Herbalife to Pay $200 Million
NEW YORK – Federal regulators closed an investigation of the multinational, nutritional supplements company Herbalife, which has for years been dogged by accusations that it was run as an elaborate pyramid scheme.
Though Herbalife was ordered to restructure its U.S. operations and pay a $200 million settlement Friday, it avoided being classified by the U.S. as a pyramid scheme.
Under the settlement announced Friday, Herbalife must rework the way in which it pays its salespeople. They must be compensated for selling Herbalife products, and the company must scrap incentives that reward them for recruiting other salespeople.
A business model that rewards participants for bringing in others to take part in an enterprise is essentially the base model of a pyramid scheme.
“The settlements are an acknowledgment that our business model is sound and underscore our confidence in our ability to move forward successfully, otherwise we would not have agreed to the terms,” said Herbalife Chairman and CEO Michael Johnson.
News that the U.S. Federal Trade Commission was closing its two-year investigation without labeling Herbalife a pyramid scheme sent shares soaring by 16 percent at the open of trade Friday, shares that were hammered when a prominent hedge fund manager unleased a blistering attack on the company almost four years ago.
Since that time, Herbalife has become a proxy battlefield for major Wall Street players who took opposing sides, some shorting the company’s stock believing it would collapse, while others bought huge caches of Herbalife shares.
One of the most vocal supporters has been activist investor and billionaire Carl Icahn, who built up an 18 percent stake in the company after it came under assault from hedge fund manager Bill Ackman in 2012.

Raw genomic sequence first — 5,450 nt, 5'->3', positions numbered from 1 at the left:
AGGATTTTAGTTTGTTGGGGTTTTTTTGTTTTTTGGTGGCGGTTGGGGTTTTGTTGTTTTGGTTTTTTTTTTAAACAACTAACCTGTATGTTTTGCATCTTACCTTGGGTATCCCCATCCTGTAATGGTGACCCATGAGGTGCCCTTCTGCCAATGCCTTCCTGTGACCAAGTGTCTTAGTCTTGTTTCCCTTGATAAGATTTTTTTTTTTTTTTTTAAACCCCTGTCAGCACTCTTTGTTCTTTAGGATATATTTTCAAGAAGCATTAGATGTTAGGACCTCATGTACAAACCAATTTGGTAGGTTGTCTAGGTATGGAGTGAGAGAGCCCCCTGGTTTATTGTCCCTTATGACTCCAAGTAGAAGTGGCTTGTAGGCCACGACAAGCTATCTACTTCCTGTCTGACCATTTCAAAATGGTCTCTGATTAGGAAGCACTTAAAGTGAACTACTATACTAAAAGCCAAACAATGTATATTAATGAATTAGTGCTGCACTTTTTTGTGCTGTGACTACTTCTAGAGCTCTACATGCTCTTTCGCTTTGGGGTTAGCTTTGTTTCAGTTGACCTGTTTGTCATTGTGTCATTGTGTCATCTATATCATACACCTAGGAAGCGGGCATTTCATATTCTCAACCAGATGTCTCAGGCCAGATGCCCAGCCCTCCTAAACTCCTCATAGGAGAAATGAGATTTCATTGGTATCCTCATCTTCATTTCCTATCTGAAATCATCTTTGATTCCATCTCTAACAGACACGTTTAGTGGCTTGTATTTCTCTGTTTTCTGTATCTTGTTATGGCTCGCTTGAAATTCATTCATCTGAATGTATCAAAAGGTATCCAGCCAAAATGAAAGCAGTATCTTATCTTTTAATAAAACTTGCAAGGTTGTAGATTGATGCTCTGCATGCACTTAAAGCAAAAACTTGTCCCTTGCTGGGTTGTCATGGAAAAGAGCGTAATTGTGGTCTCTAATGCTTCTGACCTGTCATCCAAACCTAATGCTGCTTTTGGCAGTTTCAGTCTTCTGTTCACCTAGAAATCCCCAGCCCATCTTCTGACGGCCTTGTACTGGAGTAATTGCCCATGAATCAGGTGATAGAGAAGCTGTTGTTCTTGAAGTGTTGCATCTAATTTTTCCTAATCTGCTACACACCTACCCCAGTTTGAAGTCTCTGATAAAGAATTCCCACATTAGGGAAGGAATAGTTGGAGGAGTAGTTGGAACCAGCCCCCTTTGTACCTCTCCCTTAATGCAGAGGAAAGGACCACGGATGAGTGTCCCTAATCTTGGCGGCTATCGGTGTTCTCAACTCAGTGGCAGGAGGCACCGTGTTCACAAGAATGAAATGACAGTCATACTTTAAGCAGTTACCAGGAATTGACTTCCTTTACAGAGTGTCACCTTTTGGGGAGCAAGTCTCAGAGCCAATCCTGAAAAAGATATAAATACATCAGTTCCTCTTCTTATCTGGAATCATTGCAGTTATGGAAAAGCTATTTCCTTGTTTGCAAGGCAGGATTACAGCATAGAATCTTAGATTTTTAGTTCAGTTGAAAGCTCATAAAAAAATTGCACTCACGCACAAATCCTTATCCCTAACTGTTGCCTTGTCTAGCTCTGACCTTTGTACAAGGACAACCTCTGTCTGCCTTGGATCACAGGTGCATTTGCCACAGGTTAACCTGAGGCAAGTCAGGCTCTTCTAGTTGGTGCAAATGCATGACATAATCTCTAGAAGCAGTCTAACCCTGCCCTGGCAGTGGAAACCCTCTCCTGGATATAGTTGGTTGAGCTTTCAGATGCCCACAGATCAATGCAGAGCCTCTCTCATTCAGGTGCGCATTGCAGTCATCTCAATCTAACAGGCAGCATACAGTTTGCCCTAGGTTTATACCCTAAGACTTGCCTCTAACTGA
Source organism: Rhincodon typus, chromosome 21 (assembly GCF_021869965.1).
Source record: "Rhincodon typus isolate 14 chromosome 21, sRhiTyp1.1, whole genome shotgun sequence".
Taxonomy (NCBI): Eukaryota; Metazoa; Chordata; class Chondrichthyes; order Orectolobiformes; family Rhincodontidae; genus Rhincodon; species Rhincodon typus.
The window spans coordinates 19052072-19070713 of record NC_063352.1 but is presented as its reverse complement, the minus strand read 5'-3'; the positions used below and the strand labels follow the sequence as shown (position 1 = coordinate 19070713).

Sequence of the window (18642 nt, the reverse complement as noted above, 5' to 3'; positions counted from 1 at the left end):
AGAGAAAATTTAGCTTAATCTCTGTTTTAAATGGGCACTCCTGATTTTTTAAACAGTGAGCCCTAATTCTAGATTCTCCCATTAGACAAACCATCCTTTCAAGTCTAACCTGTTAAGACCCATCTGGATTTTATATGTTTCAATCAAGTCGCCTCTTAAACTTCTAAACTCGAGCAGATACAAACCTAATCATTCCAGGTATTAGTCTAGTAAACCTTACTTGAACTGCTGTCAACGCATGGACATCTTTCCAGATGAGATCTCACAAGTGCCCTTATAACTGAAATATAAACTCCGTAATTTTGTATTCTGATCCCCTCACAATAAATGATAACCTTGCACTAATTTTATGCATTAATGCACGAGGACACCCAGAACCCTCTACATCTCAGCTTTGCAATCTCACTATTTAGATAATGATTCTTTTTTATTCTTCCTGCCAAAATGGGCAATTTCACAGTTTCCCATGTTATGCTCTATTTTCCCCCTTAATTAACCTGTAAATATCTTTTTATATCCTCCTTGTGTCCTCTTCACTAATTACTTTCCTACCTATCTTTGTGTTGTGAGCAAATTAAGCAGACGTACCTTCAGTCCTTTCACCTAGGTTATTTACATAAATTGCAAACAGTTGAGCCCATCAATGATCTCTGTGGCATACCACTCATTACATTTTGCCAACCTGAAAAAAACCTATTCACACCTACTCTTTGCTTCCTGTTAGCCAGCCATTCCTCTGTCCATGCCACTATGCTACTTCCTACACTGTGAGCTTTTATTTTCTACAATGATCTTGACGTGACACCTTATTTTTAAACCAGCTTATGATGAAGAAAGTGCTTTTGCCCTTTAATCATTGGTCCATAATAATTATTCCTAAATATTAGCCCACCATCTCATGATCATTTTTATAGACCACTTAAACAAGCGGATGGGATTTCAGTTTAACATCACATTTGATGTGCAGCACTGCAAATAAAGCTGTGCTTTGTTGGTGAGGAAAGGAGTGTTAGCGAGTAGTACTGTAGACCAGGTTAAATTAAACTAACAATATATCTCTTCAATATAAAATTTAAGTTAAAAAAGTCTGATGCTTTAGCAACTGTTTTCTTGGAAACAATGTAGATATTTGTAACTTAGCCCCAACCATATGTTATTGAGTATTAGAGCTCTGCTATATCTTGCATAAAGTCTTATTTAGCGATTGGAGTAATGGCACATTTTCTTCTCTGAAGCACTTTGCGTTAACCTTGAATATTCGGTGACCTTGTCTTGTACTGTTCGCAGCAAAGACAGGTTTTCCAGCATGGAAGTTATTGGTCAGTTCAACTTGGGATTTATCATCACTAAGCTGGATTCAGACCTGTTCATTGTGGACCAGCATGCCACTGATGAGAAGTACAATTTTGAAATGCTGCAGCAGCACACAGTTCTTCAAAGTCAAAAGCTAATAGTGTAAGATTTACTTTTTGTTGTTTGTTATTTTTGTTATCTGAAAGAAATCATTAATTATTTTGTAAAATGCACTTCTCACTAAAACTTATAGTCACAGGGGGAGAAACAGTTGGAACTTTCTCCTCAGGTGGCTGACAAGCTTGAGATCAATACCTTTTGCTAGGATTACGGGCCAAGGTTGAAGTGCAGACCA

On Friday, Herbalife announced that it’s boosting Icahn’s stock ownership limit to 34.99 percent, from 25 percent.
“The FTC settlement announced today, coming after a two-year investigation also concluded that Herbalife is not a pyramid scheme – a conclusion that obviously vindicates our research and conviction,” Icahn said in a printed release. “While Bill Ackman and I are on friendly terms, we have agreed to disagree (vehemently) on this subject.”
Yet the two sparred viciously when they both called into the business channel CNBC, with Ackman calling Icahn a bully, and Icahn saying that Ackman reminded him of a little boy crying on a playground.
A number of Wall Street whales, from George Soros to Michael L Gordon, at some point took sizeable positions in Herbalife against Ackman, who runs Pershing Square Capital Management.
In late 2012, Ackman excoriated Herbalife with a 342-slide, three-hour PowerPoint presentation, saying the company was a scam and a pyramid scheme.
Herbalife shares tumbled 12 percent before the presentation when word leaked that he was shorting the shares, which would lead to huge profits if they fell.
After the presentation, shares plunged another 10 percent.
For quite some time, however, that day in late 2012 has appeared to have been something of an apex for Ackman and his bet against the Herbalife.
As other major investors took opposing positions, Herbalife not only recovered, but its shares by last year were reaching all-time highs, a catastrophe for Ackman who, even this week, was publicly forecasting the company’s complete collapse.
However, under requirements of the deal it struck with the FTC, Herbalife is facing some significant hurdles going forward.
At least 80 percent of Herbalife’s product sales must come from “legitimate end-users,” the FTC said Friday.
That is exactly the contention that Ackerman first made four years ago, that Herbalife was able to generate huge sales because so much of its products were sold to its own salespeople, who in turn would have to sell the products to turn a profit themselves.
Ackman on Friday did not immediately a phone call from The Associated Press.
Shares of Herbalife traded at 19-month highs Friday afternoon.